Connection lost. Please refresh the page.
Get help How to study Login Register
Ready to learn?
Pick your favorite study tool

Muscle fascicle

Recommended video: Skeletal muscle tissue [12:25]
This type of tissue is found in skeletal muscles and is responsible for the voluntary movements of bones.

A muscle fascicle is a group of muscle cells (fibers) that are grouped together in parallel within a connective tissue sheath called the perimysium. A whole muscle belly is then composed of all of the muscle fascicles grouped together by an outer layer of connective tissue called the epimysium

The fascicles of skeletal muscles are macroscopically visible and based on their orientation, skeletal muscles can be arranged into four basic structural patterns: circular, parallel, convergent, and pennate. This difference in fascicular arrangement contributes to the functional capabilities of skeletal muscles, i.e. what types of movements and how much force the muscle can produce, as well as its range of motion.

Terminology English: Muscle fascicle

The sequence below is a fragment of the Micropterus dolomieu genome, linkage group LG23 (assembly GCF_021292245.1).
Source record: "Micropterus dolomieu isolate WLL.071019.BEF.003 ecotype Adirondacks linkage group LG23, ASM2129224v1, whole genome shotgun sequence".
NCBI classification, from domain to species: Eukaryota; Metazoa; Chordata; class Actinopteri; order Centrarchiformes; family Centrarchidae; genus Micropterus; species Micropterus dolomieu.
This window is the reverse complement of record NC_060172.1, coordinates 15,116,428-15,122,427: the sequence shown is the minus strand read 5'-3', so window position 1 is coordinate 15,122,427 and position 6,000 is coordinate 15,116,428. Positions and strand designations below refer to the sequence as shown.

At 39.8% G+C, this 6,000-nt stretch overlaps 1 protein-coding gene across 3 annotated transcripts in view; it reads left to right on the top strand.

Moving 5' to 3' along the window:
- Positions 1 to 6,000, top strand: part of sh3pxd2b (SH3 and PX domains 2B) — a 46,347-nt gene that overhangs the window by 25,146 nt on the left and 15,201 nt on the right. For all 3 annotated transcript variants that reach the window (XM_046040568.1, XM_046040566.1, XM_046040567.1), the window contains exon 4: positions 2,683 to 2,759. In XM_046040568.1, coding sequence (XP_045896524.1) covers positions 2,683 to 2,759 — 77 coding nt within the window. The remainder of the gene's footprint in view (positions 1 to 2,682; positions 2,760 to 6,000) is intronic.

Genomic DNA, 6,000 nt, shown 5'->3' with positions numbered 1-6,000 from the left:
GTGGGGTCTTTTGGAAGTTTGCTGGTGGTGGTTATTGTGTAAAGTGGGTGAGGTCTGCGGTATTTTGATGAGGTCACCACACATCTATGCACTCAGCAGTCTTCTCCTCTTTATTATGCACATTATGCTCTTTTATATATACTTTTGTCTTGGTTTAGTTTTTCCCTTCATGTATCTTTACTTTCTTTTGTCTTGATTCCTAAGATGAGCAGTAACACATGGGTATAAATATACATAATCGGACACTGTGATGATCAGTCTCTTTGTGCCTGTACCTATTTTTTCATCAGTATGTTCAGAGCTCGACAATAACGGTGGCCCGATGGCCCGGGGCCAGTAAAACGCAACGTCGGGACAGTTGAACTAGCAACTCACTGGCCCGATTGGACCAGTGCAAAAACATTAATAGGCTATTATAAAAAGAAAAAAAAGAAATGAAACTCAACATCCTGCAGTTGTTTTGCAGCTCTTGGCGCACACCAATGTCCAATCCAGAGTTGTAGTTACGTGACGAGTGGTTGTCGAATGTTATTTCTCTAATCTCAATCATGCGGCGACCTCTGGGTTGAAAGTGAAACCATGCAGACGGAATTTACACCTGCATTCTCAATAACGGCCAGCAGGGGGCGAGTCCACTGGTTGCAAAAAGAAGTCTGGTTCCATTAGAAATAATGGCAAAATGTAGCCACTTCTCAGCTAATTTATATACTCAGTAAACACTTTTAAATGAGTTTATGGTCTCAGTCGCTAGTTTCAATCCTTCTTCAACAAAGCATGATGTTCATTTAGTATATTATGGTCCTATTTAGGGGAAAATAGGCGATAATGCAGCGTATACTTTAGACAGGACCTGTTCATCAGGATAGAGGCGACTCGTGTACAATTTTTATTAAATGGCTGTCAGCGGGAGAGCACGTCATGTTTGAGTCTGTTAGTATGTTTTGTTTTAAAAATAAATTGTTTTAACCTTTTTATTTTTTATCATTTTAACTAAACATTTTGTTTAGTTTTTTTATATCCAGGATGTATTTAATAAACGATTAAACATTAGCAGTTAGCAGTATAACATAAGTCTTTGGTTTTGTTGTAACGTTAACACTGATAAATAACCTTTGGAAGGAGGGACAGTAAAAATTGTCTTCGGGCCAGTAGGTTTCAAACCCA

Latin: Fasciculus muscularis
Definition A group of muscle fibers enveloped by perimysium

Learn more about the structure of skeletal muscles with this study unit (and article):

Muscle fascicle: want to learn more about it?

Our engaging videos, interactive quizzes, in-depth articles and HD atlas are here to get you top results faster.

What do you prefer to learn with?

“I would honestly say that Kenhub cut my study time in half.” – Read more.

Kim Bengochea Kim Bengochea, Regis University, Denver
© Unless stated otherwise, all content, including illustrations are exclusive property of Kenhub GmbH, and are protected by German and international copyright laws. All rights reserved.

Register now and grab your free ultimate anatomy study guide!